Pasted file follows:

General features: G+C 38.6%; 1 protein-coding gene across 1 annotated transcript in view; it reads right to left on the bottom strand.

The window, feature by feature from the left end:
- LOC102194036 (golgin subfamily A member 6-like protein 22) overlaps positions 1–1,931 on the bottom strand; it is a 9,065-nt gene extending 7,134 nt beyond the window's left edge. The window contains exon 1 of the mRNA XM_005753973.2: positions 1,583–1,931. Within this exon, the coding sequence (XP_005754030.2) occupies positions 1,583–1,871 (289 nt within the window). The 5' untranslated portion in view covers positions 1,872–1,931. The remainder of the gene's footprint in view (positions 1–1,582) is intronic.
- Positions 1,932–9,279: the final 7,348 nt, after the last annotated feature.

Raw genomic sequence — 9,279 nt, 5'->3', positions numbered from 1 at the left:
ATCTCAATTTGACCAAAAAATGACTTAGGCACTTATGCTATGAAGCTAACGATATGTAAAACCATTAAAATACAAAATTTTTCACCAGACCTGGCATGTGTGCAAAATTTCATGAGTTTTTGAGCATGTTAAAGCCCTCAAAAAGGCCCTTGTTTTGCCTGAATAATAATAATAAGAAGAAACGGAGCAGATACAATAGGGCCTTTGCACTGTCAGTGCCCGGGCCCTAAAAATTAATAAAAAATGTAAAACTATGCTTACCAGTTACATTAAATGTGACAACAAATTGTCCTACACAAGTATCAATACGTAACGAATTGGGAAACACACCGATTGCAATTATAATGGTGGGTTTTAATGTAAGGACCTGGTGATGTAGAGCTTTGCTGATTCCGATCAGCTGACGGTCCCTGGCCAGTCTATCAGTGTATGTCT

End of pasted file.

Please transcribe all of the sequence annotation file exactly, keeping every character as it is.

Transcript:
General features: G+C 38.6%; 1 protein-coding gene across 1 annotated transcript in view; it reads right to left on the bottom strand.

The window, feature by feature from the left end:
- LOC102194036 (golgin subfamily A member 6-like protein 22) overlaps positions 1–1,931 on the bottom strand; it is a 9,065-nt gene extending 7,134 nt beyond the window's left edge. The window contains exon 1 of the mRNA XM_005753973.2: positions 1,583–1,931. Within this exon, the coding sequence (XP_005754030.2) occupies positions 1,583–1,871 (289 nt within the window). The 5' untranslated portion in view covers positions 1,872–1,931. The remainder of the gene's footprint in view (positions 1–1,582) is intronic.
- Positions 1,932–9,279: the final 7,348 nt, after the last annotated feature.

Raw genomic sequence — 9,279 nt, 5'->3', positions numbered from 1 at the left:
ATCTCAATTTGACCAAAAAATGACTTAGGCACTTATGCTATGAAGCTAACGATATGTAAAACCATTAAAATACAAAATTTTTCACCAGACCTGGCATGTGTGCAAAATTTCATGAGTTTTTGAGCATGTTAAAGCCCTCAAAAAGGCCCTTGTTTTGCCTGAATAATAATAATAAGAAGAAACGGAGCAGATACAATAGGGCCTTTGCACTGTCAGTGCCCGGGCCCTAAAAATTAATAAAAAATGTAAAACTATGCTTACCAGTTACATTAAATGTGACAACAAATTGTCCTACACAAGTATCAATACGTAACGAATTGGGAAACACACCGATTGCAATTATAATGGTGGGTTTTAATGTAAGGACCTGGTGATGTAGAGCTTTGCTGATTCCGATCAGCTGACGGTCCCTGGCCAGTCTATCAGTGTATGTCT